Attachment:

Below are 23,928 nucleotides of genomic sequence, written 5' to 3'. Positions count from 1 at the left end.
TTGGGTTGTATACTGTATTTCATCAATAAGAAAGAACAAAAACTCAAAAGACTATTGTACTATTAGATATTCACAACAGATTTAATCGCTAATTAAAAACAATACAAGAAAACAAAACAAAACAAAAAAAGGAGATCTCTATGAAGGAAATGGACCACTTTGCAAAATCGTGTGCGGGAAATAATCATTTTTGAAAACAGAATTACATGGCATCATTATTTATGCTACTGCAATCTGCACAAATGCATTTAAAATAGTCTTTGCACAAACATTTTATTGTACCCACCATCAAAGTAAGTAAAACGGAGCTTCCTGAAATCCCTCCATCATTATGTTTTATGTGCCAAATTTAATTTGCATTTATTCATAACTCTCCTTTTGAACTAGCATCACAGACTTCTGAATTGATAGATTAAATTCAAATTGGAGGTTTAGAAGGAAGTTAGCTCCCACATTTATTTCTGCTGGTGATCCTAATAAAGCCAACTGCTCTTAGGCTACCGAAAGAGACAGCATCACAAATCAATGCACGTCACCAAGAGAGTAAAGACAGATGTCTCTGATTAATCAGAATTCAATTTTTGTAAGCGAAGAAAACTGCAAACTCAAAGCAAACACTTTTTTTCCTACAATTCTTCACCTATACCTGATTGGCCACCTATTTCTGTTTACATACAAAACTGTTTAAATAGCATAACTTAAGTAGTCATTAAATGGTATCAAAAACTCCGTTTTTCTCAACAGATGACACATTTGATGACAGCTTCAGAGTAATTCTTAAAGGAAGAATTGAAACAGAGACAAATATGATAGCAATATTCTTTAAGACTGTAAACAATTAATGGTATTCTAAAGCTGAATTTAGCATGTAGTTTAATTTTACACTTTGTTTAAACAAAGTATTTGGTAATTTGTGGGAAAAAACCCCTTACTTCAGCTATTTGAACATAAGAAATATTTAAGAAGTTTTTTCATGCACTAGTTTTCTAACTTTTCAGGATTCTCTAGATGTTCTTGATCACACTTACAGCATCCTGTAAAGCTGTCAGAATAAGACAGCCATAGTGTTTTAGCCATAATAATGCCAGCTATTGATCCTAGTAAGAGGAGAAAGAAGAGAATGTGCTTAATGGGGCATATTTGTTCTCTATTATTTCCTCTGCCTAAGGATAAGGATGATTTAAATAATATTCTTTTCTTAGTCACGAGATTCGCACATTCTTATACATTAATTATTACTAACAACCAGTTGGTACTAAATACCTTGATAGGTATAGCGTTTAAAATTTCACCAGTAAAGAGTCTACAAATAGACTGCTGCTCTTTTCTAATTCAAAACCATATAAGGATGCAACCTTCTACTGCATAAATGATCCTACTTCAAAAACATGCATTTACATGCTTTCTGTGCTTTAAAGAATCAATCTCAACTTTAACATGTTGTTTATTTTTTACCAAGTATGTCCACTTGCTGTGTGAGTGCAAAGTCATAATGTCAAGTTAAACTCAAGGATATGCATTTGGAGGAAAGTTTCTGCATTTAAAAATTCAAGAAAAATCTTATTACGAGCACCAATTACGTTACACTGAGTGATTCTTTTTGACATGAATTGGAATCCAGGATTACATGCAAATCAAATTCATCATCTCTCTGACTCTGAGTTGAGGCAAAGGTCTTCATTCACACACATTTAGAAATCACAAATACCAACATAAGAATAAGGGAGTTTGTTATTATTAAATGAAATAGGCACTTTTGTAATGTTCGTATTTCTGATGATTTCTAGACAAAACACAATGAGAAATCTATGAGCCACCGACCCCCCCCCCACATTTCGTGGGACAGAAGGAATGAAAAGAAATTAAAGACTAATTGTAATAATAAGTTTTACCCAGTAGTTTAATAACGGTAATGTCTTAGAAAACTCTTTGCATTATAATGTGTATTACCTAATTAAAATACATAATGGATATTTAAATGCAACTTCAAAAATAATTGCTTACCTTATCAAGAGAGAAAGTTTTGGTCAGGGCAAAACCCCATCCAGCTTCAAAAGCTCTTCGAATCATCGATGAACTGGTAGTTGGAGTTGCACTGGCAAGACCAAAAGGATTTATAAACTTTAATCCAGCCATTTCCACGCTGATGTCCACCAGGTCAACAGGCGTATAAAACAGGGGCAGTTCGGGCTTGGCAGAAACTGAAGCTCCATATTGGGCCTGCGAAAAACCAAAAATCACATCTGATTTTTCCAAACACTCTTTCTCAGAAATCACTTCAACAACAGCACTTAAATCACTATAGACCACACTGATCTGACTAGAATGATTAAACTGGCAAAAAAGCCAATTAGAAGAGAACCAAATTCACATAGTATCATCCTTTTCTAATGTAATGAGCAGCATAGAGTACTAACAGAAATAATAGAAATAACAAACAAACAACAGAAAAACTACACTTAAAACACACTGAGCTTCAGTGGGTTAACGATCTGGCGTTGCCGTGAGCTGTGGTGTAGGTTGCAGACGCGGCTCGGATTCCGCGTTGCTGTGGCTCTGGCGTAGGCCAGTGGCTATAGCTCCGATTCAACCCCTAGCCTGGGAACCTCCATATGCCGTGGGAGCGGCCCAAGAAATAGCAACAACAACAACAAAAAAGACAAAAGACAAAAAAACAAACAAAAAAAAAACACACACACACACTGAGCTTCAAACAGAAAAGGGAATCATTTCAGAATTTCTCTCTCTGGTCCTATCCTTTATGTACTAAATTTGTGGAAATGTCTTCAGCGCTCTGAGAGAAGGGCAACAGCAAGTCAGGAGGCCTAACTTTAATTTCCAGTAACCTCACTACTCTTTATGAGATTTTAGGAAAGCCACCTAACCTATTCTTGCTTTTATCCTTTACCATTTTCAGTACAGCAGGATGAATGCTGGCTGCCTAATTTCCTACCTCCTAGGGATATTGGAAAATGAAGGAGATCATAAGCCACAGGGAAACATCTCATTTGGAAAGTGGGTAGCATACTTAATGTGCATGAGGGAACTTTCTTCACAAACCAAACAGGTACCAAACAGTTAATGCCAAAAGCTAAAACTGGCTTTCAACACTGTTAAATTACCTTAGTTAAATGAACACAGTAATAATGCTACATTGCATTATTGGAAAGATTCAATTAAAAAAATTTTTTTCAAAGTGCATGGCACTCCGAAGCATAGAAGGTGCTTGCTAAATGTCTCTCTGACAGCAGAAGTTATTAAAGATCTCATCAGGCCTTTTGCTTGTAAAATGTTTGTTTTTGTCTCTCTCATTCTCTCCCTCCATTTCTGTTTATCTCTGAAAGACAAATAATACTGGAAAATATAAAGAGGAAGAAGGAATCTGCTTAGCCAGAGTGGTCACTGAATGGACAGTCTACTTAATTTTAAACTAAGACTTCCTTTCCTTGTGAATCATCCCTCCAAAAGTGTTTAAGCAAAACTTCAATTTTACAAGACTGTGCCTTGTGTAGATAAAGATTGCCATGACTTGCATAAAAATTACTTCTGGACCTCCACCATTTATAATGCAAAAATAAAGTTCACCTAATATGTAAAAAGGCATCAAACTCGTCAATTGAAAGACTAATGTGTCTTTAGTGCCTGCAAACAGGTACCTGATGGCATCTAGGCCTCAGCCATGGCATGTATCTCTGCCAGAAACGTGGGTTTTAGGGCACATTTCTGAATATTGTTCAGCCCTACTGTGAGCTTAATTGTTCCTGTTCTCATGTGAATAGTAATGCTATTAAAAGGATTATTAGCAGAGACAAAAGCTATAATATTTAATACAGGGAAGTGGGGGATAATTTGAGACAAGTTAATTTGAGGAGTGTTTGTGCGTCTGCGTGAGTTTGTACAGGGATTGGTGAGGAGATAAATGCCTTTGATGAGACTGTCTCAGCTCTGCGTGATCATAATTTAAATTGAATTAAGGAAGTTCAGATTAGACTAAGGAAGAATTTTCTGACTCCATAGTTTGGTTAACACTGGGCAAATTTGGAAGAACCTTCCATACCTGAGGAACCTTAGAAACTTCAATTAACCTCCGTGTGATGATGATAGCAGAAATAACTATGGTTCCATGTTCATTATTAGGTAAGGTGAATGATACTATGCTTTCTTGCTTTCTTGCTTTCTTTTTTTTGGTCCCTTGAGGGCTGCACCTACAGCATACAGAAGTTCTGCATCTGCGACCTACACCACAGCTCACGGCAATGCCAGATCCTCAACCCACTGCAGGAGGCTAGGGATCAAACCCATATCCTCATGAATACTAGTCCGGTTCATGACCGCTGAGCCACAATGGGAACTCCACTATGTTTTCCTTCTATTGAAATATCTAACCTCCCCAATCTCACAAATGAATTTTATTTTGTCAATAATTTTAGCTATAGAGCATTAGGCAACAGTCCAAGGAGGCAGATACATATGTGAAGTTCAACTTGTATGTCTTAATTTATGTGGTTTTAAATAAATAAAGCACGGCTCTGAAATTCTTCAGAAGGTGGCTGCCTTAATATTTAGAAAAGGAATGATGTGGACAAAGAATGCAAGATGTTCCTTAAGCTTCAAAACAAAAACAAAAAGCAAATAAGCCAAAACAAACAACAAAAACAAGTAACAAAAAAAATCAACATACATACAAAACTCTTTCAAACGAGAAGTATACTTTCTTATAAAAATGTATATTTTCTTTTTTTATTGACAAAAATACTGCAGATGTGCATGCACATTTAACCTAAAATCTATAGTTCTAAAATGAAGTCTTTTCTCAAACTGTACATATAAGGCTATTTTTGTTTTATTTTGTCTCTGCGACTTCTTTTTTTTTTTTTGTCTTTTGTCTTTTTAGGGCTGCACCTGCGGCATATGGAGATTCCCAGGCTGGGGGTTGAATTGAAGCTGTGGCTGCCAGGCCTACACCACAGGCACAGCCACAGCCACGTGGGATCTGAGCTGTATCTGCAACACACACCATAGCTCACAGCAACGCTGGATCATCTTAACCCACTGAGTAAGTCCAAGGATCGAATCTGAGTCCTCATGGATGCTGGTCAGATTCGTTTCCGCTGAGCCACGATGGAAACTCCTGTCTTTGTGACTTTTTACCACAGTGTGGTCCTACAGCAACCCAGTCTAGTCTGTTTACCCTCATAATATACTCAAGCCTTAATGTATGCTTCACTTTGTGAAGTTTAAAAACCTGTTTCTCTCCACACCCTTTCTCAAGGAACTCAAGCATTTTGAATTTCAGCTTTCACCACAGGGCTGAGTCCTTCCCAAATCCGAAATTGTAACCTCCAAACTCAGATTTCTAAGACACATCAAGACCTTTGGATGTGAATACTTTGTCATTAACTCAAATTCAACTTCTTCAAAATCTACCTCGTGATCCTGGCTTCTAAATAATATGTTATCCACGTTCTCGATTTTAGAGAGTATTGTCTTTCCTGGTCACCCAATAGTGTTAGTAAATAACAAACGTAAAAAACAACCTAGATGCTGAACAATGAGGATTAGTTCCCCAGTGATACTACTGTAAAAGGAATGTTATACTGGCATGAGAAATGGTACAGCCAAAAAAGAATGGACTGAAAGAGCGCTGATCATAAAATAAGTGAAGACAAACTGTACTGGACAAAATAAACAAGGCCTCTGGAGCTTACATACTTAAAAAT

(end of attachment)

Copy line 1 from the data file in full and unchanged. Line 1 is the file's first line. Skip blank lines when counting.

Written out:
Below are 23,928 nucleotides of genomic sequence, written 5' to 3'. Positions count from 1 at the left end.